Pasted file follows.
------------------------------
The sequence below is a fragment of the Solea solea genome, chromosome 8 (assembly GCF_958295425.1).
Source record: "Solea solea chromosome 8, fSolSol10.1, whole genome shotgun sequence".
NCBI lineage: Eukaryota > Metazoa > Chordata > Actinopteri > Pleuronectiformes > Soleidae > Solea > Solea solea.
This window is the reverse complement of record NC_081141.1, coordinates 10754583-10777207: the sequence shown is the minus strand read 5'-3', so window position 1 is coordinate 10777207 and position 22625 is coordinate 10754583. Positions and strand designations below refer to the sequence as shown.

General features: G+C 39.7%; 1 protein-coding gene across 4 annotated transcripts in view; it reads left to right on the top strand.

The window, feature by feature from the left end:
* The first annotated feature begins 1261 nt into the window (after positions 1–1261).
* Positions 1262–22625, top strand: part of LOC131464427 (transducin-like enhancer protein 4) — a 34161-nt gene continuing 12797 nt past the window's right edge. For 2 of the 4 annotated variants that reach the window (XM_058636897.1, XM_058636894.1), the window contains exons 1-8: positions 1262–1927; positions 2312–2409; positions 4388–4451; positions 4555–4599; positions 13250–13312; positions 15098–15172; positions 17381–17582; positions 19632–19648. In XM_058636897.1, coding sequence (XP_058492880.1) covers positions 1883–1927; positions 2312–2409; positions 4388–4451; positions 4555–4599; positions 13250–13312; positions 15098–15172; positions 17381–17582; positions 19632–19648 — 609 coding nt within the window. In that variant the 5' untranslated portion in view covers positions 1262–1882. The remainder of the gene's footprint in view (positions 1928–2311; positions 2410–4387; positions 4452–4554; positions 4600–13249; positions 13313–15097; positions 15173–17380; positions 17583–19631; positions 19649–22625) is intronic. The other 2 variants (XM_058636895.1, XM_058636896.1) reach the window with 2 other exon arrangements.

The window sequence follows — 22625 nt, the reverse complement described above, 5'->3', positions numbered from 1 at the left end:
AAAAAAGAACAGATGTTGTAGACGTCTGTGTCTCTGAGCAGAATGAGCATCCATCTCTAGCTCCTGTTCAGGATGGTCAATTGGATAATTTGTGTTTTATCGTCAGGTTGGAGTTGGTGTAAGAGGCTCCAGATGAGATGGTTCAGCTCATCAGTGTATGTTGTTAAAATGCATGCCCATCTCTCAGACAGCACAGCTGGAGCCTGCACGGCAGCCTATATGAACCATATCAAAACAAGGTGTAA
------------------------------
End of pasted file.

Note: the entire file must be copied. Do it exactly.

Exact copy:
The sequence below is a fragment of the Solea solea genome, chromosome 8 (assembly GCF_958295425.1).
Source record: "Solea solea chromosome 8, fSolSol10.1, whole genome shotgun sequence".
NCBI lineage: Eukaryota > Metazoa > Chordata > Actinopteri > Pleuronectiformes > Soleidae > Solea > Solea solea.
This window is the reverse complement of record NC_081141.1, coordinates 10754583-10777207: the sequence shown is the minus strand read 5'-3', so window position 1 is coordinate 10777207 and position 22625 is coordinate 10754583. Positions and strand designations below refer to the sequence as shown.

General features: G+C 39.7%; 1 protein-coding gene across 4 annotated transcripts in view; it reads left to right on the top strand.

The window, feature by feature from the left end:
* The first annotated feature begins 1261 nt into the window (after positions 1–1261).
* Positions 1262–22625, top strand: part of LOC131464427 (transducin-like enhancer protein 4) — a 34161-nt gene continuing 12797 nt past the window's right edge. For 2 of the 4 annotated variants that reach the window (XM_058636897.1, XM_058636894.1), the window contains exons 1-8: positions 1262–1927; positions 2312–2409; positions 4388–4451; positions 4555–4599; positions 13250–13312; positions 15098–15172; positions 17381–17582; positions 19632–19648. In XM_058636897.1, coding sequence (XP_058492880.1) covers positions 1883–1927; positions 2312–2409; positions 4388–4451; positions 4555–4599; positions 13250–13312; positions 15098–15172; positions 17381–17582; positions 19632–19648 — 609 coding nt within the window. In that variant the 5' untranslated portion in view covers positions 1262–1882. The remainder of the gene's footprint in view (positions 1928–2311; positions 2410–4387; positions 4452–4554; positions 4600–13249; positions 13313–15097; positions 15173–17380; positions 17583–19631; positions 19649–22625) is intronic. The other 2 variants (XM_058636895.1, XM_058636896.1) reach the window with 2 other exon arrangements.

The window sequence follows — 22625 nt, the reverse complement described above, 5'->3', positions numbered from 1 at the left end:
AAAAAAGAACAGATGTTGTAGACGTCTGTGTCTCTGAGCAGAATGAGCATCCATCTCTAGCTCCTGTTCAGGATGGTCAATTGGATAATTTGTGTTTTATCGTCAGGTTGGAGTTGGTGTAAGAGGCTCCAGATGAGATGGTTCAGCTCATCAGTGTATGTTGTTAAAATGCATGCCCATCTCTCAGACAGCACAGCTGGAGCCTGCACGGCAGCCTATATGAACCATATCAAAACAAGGTGTAA